1. re: mrsjoujou

                      I have had proper Persian stews, in homes, even, and while I'm not anxious to get the fesenjan at WC, their gheymeh and their khoresht-e bademjan are not bad.

                      I'm willing to go to the sit-down places for ghormeh sabzi (fresh herbs make all the difference in the world), for fesenjan and, when the season allows, for khoresht beh, but the gheymeh and bademjan in these places is not so much better than WC that I'm willing to pay the shameful prices the sit-down places charge.

                      Also, WC has outstanding ash-e reshte.

                      1. re: Das Ubergeek

                        Well, you sure love your stews. You are right that most stews at the Persian restaurants are bad. I tried WC ash reshteh a few years ago and didn't care for it, maybe they have improved it. Shahrzad has a good ash reshteh, but their kabob's are not as good as it used to be.

            2. Raffi's in Glendale is my ultimate Persian currently, and I live in Westwood!

              In Westwood itself, I like Shahrzad (excellent bread & estamboli polo), followed closely by Javan, Darya, & Canary.

              Flame, Baran, and Shamshiri Grill - not so much.

              I hear Shah Abbas (San Vicente & Burton Way) has new (& improved) ownership - has anyone eaten there lately?

              3 Replies
              1. re: J.L.

                Hi J.L.,

                Thanks for the recs. Just to clarify, you're talking about Raffi's Place, not Raffi's Kabob (both in Glendale), right? Thanks.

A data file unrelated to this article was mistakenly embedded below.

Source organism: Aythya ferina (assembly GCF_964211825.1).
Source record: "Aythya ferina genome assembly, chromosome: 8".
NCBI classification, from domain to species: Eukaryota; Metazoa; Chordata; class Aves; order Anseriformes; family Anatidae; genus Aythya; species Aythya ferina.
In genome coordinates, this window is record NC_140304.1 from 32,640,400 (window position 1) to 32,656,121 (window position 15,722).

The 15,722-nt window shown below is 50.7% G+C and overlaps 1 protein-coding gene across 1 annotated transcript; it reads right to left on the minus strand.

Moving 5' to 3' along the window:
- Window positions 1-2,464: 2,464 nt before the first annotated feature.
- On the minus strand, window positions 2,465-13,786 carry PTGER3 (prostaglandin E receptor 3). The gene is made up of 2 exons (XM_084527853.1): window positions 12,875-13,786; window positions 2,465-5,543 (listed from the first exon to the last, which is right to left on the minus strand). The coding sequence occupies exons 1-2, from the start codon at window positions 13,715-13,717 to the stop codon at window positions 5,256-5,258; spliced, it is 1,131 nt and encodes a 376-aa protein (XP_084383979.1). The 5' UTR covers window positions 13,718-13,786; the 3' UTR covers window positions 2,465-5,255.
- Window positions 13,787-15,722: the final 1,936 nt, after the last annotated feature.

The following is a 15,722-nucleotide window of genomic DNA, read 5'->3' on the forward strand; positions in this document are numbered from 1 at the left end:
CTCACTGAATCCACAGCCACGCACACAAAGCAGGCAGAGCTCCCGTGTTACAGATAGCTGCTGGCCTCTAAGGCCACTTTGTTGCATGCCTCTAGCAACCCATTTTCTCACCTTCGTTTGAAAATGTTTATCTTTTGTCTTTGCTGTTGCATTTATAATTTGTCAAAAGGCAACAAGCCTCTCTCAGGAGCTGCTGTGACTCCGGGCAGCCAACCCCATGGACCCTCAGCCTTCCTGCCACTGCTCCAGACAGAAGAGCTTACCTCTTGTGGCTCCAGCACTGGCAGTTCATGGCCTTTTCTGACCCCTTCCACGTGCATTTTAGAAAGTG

1. re: exilekiss

                  Yes, exile, Raffi's Place. Is the target of your next foray Persian?

                  1. re: J.L.

                    Hi J.L.,

                    No, but it's always good to be on the lookout for good recommendations. :) Thanks.

              2. Persian can be wonderful when done properly (as can virtually any cuisine). I’ve been really impressed with:

                14100 Culver Drive
                Irvine, CA 92604-0301
                (949) 651-8454

                Although less impressed, I still enjoyed:

                1611 W Sunflower Ave
                Santa Ana, CA 92704
                (714) 557-6600

                I look forward to trying:

                The House of Kabob
                20651 Lake Forest Drive
                Lake Forest, CA 92630
                (949) 460-0800

                4 Replies
                1. re: degustateur

                  Non of the OC Persian restaurants are that great specially Caspian. Darya used to be good years ago and last time we tried House of Kabob it tasted like they use tenderizer.

                  1. re: mrsjoujou

                    I prefer the Orange Darya to the Costa Mesa Darya. But frankly, I buy most of my Persian food at Wholesome Choice now. It's the same quality as Caspian but a third of the price.

                    1. re: mrsjoujou

                      Yes, Darya now is really average.

                      1. re: epop

                        I have to agree. Also, very rude people.

                  2. If you do decide to come over to the west side of LA and want to try something a little different (this time or next) then you might give Sham in Santa Monica a try for Syrian food. Also out in your end of the world (well, not exactly T.O.'s end of the world but at least in the west SFV) are some of the Israeli food places along Ventura Blvd. like Hummus Bar & Grill in Tarzana and another couple of places a bit farther east in Encino that get a lot of play on this board.

                    Hummus Bar and Grill
                    18743 Ventura Blvd., Tarzana, CA 91356

                    Sham Restaurant
                    716 Santa Monica Blvd, Santa Monica, CA 90401

                    21 Replies
                    1. re: Servorg

                      Not Persian. Like recommending Spanish food when one wants French food. Sorry.

                      1. re: epop

                        You mean like the baba ganoush or the hummus or the schwarma at all of these places? Yeah, no relationship at all. Why couldn't I see that? Damn, my eyes are opened now. Thanks! ;-D>

                        1. re: Servorg